The Cornerstone


“This precious value, then, is for you who believe; but for those who disbelieve, “The stone which the builders rejected, this became the very corner stone” (1 Pet 2:7).

This is a passage most people have heard. The context makes it clear that the stone the builders rejected is Jesus Christ himself. But what does it mean to say that Jesus is the corner stone? Many imagine this to mean the first stone laid from which the rest of the building is built. But the Greek lends itself to a different interpretation. The Greek phrase used in this passage is, lithos … kephalen gonas, which means, “the stone … the head of the corner.” The head of the corner could refer to a corner stone, or a capstone/keystone. The imagery of a capstone is a powerful one. In ancient architecture, the capstone was absolutely necessary to complete an arched structure. It was impossible to build an arch without it. Ancient engineers who designed them would take accountability for the reliability of their work by standing under the arch after the capstone was lowered in place. It was to be a dependable, perfectly cut stone in order to perform its function faithfully throughout generations.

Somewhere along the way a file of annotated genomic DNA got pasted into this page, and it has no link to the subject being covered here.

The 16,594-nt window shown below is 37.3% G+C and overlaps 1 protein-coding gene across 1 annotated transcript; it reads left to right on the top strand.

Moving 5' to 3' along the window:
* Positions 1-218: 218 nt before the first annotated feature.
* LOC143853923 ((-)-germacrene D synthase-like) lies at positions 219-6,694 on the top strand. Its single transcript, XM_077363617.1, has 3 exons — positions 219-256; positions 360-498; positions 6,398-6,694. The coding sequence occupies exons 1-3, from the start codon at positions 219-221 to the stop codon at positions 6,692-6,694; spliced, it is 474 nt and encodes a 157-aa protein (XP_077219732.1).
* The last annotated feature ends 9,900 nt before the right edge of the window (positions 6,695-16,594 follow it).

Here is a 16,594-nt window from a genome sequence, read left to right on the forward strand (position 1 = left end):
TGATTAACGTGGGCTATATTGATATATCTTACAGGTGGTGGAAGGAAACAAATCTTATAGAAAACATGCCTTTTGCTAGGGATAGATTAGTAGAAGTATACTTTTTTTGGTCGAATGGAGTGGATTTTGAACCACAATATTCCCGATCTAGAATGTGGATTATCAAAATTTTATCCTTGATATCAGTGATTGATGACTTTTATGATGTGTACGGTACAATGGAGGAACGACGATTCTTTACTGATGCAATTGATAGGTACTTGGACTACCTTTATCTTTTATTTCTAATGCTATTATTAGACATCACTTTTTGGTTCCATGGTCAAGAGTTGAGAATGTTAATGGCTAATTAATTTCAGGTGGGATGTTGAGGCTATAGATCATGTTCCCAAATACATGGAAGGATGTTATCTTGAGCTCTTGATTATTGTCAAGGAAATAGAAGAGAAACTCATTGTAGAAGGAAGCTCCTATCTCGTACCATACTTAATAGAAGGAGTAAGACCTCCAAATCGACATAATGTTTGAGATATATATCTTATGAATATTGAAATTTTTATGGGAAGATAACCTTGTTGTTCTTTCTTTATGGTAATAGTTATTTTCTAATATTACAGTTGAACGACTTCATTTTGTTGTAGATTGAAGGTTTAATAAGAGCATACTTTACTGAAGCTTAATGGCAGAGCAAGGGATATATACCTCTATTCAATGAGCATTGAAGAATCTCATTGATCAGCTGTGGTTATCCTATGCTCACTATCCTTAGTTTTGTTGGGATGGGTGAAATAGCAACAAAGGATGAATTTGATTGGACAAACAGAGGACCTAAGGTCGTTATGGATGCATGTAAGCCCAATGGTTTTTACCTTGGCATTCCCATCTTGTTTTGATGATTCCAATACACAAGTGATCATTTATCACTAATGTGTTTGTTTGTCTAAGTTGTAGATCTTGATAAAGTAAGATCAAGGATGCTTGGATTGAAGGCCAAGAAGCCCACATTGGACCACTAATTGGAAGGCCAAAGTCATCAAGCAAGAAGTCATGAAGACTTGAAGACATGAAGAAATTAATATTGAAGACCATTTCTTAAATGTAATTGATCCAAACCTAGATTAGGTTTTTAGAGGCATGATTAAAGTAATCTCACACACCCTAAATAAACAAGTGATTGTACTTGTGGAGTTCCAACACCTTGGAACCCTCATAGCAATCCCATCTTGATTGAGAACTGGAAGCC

The image Peter may be using, then, is that Jesus is this capstone, or keystone. Without Jesus the new covenant temple of God is an impossibility. This similar idea is in Hebrews 12:2. Jesus is called the “perfecter” or “completer” of our faith. Without Christ, faith in God and his plan is incomplete. Jesus is the author and pioneer of our faith (Heb 2:10), the builder (Heb 3:3), our forerunner to God (Heb 6:2), our guarantee (Heb 7:22), our great shepherd (Heb 13:20), our mediator (Heb 8:6; 9:15;12:24), our priest (Heb 2:27; 4:14); and our source of eternal salvation (Heb 5:9).

No wonder Jesus is called the capstone! We’re created as living stones and Jesus is the capstone that secures us in place. Without him, the church would not remain standing. Without him the church can’t hold together. Without him, the church can accomplish nothing as a spiritual building.

So, unlike the foolish builders that rejected Christ, we accept him and rely on him to make us stones that are spiritually stable. He becomes central to everything.

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